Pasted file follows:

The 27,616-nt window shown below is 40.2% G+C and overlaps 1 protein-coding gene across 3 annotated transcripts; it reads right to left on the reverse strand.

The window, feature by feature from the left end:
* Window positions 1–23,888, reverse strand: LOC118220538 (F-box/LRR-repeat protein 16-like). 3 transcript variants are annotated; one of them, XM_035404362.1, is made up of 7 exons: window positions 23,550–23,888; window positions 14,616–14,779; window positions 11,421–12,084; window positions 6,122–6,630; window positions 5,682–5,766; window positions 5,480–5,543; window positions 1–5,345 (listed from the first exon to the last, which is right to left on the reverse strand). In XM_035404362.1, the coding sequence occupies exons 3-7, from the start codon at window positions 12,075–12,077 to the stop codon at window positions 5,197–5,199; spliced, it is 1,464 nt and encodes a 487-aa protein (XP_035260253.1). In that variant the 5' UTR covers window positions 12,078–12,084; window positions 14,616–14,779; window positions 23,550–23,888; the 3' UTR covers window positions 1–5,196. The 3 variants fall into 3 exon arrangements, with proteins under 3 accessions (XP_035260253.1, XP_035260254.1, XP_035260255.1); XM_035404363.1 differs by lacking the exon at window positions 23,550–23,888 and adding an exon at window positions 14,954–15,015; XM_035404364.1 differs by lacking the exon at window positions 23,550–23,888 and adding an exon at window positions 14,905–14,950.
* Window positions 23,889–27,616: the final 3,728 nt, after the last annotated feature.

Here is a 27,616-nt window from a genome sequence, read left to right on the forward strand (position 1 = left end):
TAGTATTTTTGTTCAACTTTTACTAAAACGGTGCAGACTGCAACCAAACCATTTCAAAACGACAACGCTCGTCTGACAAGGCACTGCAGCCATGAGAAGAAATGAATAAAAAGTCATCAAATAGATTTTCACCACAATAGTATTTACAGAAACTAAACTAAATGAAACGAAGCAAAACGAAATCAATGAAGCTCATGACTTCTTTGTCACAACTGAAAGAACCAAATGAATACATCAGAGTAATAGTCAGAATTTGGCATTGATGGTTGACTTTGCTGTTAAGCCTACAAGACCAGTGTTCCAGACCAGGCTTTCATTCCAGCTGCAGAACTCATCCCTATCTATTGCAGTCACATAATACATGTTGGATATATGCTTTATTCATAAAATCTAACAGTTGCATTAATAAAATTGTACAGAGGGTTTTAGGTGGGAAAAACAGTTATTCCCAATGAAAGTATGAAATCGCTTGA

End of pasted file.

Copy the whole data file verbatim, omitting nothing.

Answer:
The 27,616-nt window shown below is 40.2% G+C and overlaps 1 protein-coding gene across 3 annotated transcripts; it reads right to left on the reverse strand.

The window, feature by feature from the left end:
* Window positions 1–23,888, reverse strand: LOC118220538 (F-box/LRR-repeat protein 16-like). 3 transcript variants are annotated; one of them, XM_035404362.1, is made up of 7 exons: window positions 23,550–23,888; window positions 14,616–14,779; window positions 11,421–12,084; window positions 6,122–6,630; window positions 5,682–5,766; window positions 5,480–5,543; window positions 1–5,345 (listed from the first exon to the last, which is right to left on the reverse strand). In XM_035404362.1, the coding sequence occupies exons 3-7, from the start codon at window positions 12,075–12,077 to the stop codon at window positions 5,197–5,199; spliced, it is 1,464 nt and encodes a 487-aa protein (XP_035260253.1). In that variant the 5' UTR covers window positions 12,078–12,084; window positions 14,616–14,779; window positions 23,550–23,888; the 3' UTR covers window positions 1–5,196. The 3 variants fall into 3 exon arrangements, with proteins under 3 accessions (XP_035260253.1, XP_035260254.1, XP_035260255.1); XM_035404363.1 differs by lacking the exon at window positions 23,550–23,888 and adding an exon at window positions 14,954–15,015; XM_035404364.1 differs by lacking the exon at window positions 23,550–23,888 and adding an exon at window positions 14,905–14,950.
* Window positions 23,889–27,616: the final 3,728 nt, after the last annotated feature.

Here is a 27,616-nt window from a genome sequence, read left to right on the forward strand (position 1 = left end):
TAGTATTTTTGTTCAACTTTTACTAAAACGGTGCAGACTGCAACCAAACCATTTCAAAACGACAACGCTCGTCTGACAAGGCACTGCAGCCATGAGAAGAAATGAATAAAAAGTCATCAAATAGATTTTCACCACAATAGTATTTACAGAAACTAAACTAAATGAAACGAAGCAAAACGAAATCAATGAAGCTCATGACTTCTTTGTCACAACTGAAAGAACCAAATGAATACATCAGAGTAATAGTCAGAATTTGGCATTGATGGTTGACTTTGCTGTTAAGCCTACAAGACCAGTGTTCCAGACCAGGCTTTCATTCCAGCTGCAGAACTCATCCCTATCTATTGCAGTCACATAATACATGTTGGATATATGCTTTATTCATAAAATCTAACAGTTGCATTAATAAAATTGTACAGAGGGTTTTAGGTGGGAAAAACAGTTATTCCCAATGAAAGTATGAAATCGCTTGA